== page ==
DEARBORN -- The auditorium at Ford World Headquarters was packed with employees to hear Alan Mulally, president and CEO, discuss third-quarter financials at the Global Town Hall.
"The business performance is absolutely solid this quarter," said Mulally.
Ford reported 2011 third-quarter net income of U.S. $1.6 billion, a decrease of $38 million, from third-quarter 2010. During the quarter, volume was up 7 percent and revenue was up 14 percent, compared to a year ago. Ford also saw market share increases in North America, Europe and Asia Pacific Africa.
"Ford continued to be the best-selling brand in the U.S. We don't say that enough. The No. 1 brand in the U.S., what do we think of that?" he said to a crowd of applause.
For the third quarter, Ford Credit a reported net income of $350 million, a decrease of $147 million from a year earlier. On a pre-tax basis, Ford Credit earned $581 million in the third quarter, compared with $766 million in the previous year.
"The Ford Credit plan was to be lower," he said. "They are absolutely operating at a world-class efficiency level and really contributing to our One Ford plan."
North America posted a third-quarter pretax operating profit of $1.5 billion, virtually unchanged from a year ago, despite having to overcome a significant non-cash charge related to commodities hedging. South America reported a pretax operating profit of $276 million, an increase from $241 million last year. Europe and Asia Pacific Africa posted a loss for the period.
"Europe as we know is dealing with a really tough situation – slowing economy, sovereign debt, over capacity and low production volumes due to seasonal shutdowns," said Mulally. "But they are also managing their cost during this period. We continue to keep to keep an eye on the situation and we are developing a better plan to deal with it."
Within automotive results, pretax operating profit was reduced by approximately $350 million for unrealized mark-to-market adjustments on commodity hedges, most of which affected the North America results. These adjustments occurred because of the significant decline in commodity prices copper, aluminum and precious metals near the end of September.
It's a noncash adjustment that over time will reverse if commodity prices go up or the company will realize the value of lower prices if the commodity prices stay low .
Mulally also discussed the dividend at the opening of the question and answer session.
"As you know, we stopped the dividend in 2006," he said. "We've always had it in our plan to reinstate the dividend. When we say profitable growth for all, we mean our customers, suppliers, employees and Ford store owners and the investors themselves. We've always said that the dividend is a very important component of profitable growth for all.
"What we told investors again today, is that we are on track to improve our balance sheet and create a much healthier business with operating cash flow. We believe that we will be reinstating the dividend sooner rather than later. When we do reinstate the dividend, part of strategy is to keep the dividend in place. Meaning we don't reinstate it and back off. We want to make sure that when we start the dividend again we can honor our commitment to keep the dividend going even through a cycle going forward."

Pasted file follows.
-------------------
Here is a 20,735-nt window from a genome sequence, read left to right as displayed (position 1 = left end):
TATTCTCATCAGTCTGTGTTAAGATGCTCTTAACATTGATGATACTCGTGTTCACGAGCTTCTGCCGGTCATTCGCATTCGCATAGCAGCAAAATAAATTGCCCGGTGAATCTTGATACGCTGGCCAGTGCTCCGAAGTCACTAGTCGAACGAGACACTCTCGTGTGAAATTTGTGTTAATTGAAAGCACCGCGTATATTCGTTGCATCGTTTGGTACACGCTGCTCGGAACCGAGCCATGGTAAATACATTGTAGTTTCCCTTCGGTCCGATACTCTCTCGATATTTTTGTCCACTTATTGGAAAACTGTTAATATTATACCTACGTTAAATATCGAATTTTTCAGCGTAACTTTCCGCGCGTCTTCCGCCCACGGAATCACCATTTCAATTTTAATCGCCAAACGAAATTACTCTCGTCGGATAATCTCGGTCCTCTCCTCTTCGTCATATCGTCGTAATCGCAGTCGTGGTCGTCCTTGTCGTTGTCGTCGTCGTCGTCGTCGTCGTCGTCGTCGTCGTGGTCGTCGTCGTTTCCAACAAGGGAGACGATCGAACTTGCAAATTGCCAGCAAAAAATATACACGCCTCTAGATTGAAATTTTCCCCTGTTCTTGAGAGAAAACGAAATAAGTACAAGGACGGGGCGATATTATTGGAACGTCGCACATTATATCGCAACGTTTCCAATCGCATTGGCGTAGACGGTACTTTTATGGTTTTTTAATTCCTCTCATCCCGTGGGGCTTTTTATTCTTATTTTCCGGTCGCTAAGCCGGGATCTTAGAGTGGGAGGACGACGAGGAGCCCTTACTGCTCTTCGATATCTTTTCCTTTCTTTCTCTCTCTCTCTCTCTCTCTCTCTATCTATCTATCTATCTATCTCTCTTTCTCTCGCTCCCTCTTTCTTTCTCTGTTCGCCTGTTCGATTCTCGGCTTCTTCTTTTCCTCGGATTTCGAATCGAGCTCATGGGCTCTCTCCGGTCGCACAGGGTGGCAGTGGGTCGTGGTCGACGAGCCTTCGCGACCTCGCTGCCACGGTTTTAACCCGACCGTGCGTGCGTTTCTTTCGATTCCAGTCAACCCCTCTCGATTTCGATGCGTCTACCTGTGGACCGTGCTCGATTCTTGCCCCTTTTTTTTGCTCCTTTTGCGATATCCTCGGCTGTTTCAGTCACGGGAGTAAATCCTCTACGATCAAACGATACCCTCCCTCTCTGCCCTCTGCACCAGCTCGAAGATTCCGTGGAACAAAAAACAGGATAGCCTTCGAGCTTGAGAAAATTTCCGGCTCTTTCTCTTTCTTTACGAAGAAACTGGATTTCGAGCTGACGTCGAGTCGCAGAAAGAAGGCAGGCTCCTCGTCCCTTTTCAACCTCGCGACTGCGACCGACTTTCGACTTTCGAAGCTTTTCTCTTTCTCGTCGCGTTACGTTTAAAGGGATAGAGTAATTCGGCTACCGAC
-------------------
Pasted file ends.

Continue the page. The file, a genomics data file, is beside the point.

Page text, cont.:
During the session, one employee asked about the continuing issue with MyFord Touch® and what Ford is doing to respond to the problem.
The improvements are going to come through pretty quickly – some patches are already available at dealerships, Mulally discussed. One of the main issues Ford is working is the capability of the system as well as simplifying.
"We believe that it’s a key technology for Ford and consumers going forward. If you think about it, we all want to have an integrated life and not be disconnected. People are going to do it anyway, so the fact that we are making it safe and voice-activated is a good thing. I think we are actually making a significant improvement in reducing driver distractions," he said.
Responding to a question from around the globe, Mulally addressed the reason for introducing the Fiesta to India even though the Figo is having major success.
"The Figo is so neat and we tripled our market share in India with this one vehicle. The Fiesta also is B-size vehicle, but on a global platform, and we are able to offer a lot more value. Over time we'll fill in the rest of the product line in India. We are absolutely committed to using our full family of vehicles, global platforms and One Ford plan worldwide in all of our markets," he said.
Another employee asked Mulally about not quite reaching investment grade.
"You earn the right for investment grade, and you do it with consistency of purpose," he said. "We have not been the model for that in the past. We've gone through the biggest transformation that I know of and now we are profitably growing the company. We are consistently now – not just making great products and services – but we're actually growing the business. And that's what investment grade reflects.
"For us to move up to being one level below investment grade, after everything we've been through, is an unbelievable testament to what all of us have done and where we have positioned the company to grow."
Before concluding the Town Hall, Mulally wanted to share one last item with employees.
"Remember five years ago, we leveraged all of our assets to borrow $23.5 billion – including the Blue Oval. And the criterion for us to get the Blue Oval back is that we have two of the rating agencies rate us investment grade. We're really close. All this work that we've been doing to create a profitably growing company for all of us with sustained performance, and now we are one notch away from investment grade and having the Blue Oval returned to us. Is this a good quarter or what?"